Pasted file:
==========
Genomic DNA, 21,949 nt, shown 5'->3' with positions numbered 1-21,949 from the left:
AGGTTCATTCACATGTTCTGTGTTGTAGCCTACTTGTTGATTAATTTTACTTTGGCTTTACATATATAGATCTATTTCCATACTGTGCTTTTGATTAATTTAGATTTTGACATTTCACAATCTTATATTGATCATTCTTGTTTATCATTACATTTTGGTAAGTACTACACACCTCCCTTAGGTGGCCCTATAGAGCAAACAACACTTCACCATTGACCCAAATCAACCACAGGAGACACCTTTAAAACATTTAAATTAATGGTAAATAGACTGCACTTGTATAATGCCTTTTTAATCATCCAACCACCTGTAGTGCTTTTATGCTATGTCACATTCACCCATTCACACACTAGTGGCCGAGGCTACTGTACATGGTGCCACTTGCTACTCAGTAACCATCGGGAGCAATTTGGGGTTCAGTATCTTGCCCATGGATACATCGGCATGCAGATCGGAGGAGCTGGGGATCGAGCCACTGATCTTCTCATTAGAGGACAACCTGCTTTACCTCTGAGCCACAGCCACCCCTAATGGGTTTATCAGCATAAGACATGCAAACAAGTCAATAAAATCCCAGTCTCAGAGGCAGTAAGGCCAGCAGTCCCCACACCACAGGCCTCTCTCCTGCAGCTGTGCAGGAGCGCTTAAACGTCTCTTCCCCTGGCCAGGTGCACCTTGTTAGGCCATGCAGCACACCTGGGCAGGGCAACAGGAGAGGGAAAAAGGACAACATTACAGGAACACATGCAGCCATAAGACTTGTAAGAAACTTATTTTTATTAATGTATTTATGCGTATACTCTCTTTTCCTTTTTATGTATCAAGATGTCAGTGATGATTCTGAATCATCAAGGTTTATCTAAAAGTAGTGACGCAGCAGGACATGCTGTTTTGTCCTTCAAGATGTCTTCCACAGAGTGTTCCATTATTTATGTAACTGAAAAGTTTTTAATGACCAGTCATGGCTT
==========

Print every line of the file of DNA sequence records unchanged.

Genomic DNA, 21,949 nt, shown 5'->3' with positions numbered 1-21,949 from the left:
AGGTTCATTCACATGTTCTGTGTTGTAGCCTACTTGTTGATTAATTTTACTTTGGCTTTACATATATAGATCTATTTCCATACTGTGCTTTTGATTAATTTAGATTTTGACATTTCACAATCTTATATTGATCATTCTTGTTTATCATTACATTTTGGTAAGTACTACACACCTCCCTTAGGTGGCCCTATAGAGCAAACAACACTTCACCATTGACCCAAATCAACCACAGGAGACACCTTTAAAACATTTAAATTAATGGTAAATAGACTGCACTTGTATAATGCCTTTTTAATCATCCAACCACCTGTAGTGCTTTTATGCTATGTCACATTCACCCATTCACACACTAGTGGCCGAGGCTACTGTACATGGTGCCACTTGCTACTCAGTAACCATCGGGAGCAATTTGGGGTTCAGTATCTTGCCCATGGATACATCGGCATGCAGATCGGAGGAGCTGGGGATCGAGCCACTGATCTTCTCATTAGAGGACAACCTGCTTTACCTCTGAGCCACAGCCACCCCTAATGGGTTTATCAGCATAAGACATGCAAACAAGTCAATAAAATCCCAGTCTCAGAGGCAGTAAGGCCAGCAGTCCCCACACCACAGGCCTCTCTCCTGCAGCTGTGCAGGAGCGCTTAAACGTCTCTTCCCCTGGCCAGGTGCACCTTGTTAGGCCATGCAGCACACCTGGGCAGGGCAACAGGAGAGGGAAAAAGGACAACATTACAGGAACACATGCAGCCATAAGACTTGTAAGAAACTTATTTTTATTAATGTATTTATGCGTATACTCTCTTTTCCTTTTTATGTATCAAGATGTCAGTGATGATTCTGAATCATCAAGGTTTATCTAAAAGTAGTGACGCAGCAGGACATGCTGTTTTGTCCTTCAAGATGTCTTCCACAGAGTGTTCCATTATTTATGTAACTGAAAAGTTTTTAATGACCAGTCATGGCTT